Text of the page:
The effects of photoperiod and temperature on reproductive development of cowpea have been studied by several workers (Njoku, 1958; Hadley et al., 1983; Craufurd et al., 1996a, 1996b; Ishiyaku, 1997). However, none of the reports have mentioned the effect of photoperiod on the vegetative growth of photosensitive and photoinsensitive cowpea varieties. In our routine breeding programme we have noticed that when cowpea varieties are grown in shortday conditions (off season) for generation advance or for seed multiplication, the photosensitive varieties flower early as expected, but they also become extremely dwarf in contrast to the photoinsensitive varieties which show near normal growth and maturity. This suggests that photosensitivity affects both vegetative and reproductive stages. This experiment was conducted to confirm the dwarfing phenomenon observed in short days and its inheritance in photosensitive cowpea varieties.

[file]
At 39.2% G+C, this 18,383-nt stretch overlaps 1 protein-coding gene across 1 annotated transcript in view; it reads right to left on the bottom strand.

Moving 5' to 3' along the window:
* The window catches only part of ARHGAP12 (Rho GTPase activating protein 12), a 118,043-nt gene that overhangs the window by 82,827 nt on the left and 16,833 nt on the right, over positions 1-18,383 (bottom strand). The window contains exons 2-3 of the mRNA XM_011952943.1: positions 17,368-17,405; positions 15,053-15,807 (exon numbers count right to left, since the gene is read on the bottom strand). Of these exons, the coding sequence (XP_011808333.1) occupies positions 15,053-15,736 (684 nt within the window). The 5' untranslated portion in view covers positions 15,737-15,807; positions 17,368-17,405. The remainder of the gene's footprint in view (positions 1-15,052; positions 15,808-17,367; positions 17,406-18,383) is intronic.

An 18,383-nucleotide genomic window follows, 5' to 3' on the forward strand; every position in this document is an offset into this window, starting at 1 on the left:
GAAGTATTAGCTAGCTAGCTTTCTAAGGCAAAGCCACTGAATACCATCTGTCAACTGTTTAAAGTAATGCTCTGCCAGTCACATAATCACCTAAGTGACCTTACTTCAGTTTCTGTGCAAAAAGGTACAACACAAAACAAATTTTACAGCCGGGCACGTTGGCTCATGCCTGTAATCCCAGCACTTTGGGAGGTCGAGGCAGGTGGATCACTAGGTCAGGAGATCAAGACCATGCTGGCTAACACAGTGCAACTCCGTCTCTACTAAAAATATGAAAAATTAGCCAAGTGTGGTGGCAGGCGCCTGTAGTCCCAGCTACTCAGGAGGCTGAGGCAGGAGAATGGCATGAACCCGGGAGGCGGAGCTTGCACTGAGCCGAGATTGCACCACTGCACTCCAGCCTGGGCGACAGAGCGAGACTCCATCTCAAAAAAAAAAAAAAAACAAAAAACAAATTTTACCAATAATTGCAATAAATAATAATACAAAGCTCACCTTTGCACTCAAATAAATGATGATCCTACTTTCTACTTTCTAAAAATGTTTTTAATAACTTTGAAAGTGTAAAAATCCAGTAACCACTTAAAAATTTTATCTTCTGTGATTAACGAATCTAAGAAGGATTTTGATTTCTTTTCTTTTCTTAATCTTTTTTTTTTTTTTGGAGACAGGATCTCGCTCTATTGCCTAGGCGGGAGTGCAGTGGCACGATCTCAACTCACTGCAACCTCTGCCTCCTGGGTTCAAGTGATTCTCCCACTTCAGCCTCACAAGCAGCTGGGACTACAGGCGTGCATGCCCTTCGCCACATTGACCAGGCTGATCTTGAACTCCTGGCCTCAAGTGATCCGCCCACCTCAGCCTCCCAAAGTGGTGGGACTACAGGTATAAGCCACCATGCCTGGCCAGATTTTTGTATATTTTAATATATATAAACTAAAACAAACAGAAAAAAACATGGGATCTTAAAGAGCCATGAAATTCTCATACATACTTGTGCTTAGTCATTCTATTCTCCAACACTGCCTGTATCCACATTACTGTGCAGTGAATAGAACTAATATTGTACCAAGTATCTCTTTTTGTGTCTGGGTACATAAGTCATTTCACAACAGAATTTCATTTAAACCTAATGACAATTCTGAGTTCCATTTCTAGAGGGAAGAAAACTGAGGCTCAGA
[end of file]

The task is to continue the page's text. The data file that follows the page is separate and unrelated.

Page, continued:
MATERIALS AND METHODS

This study was conducted at the International Institute of Tropical Agriculture (IITA) Kano Station, Kano, Nigeria which is located at 12° : 03’ N latitude and 8° : 32’ E longitude. The first part of the study was to confirm the dwarfing effect of short daylength on photosensitive cowpeas and the second part dealt with the inheritance of this phenomenon.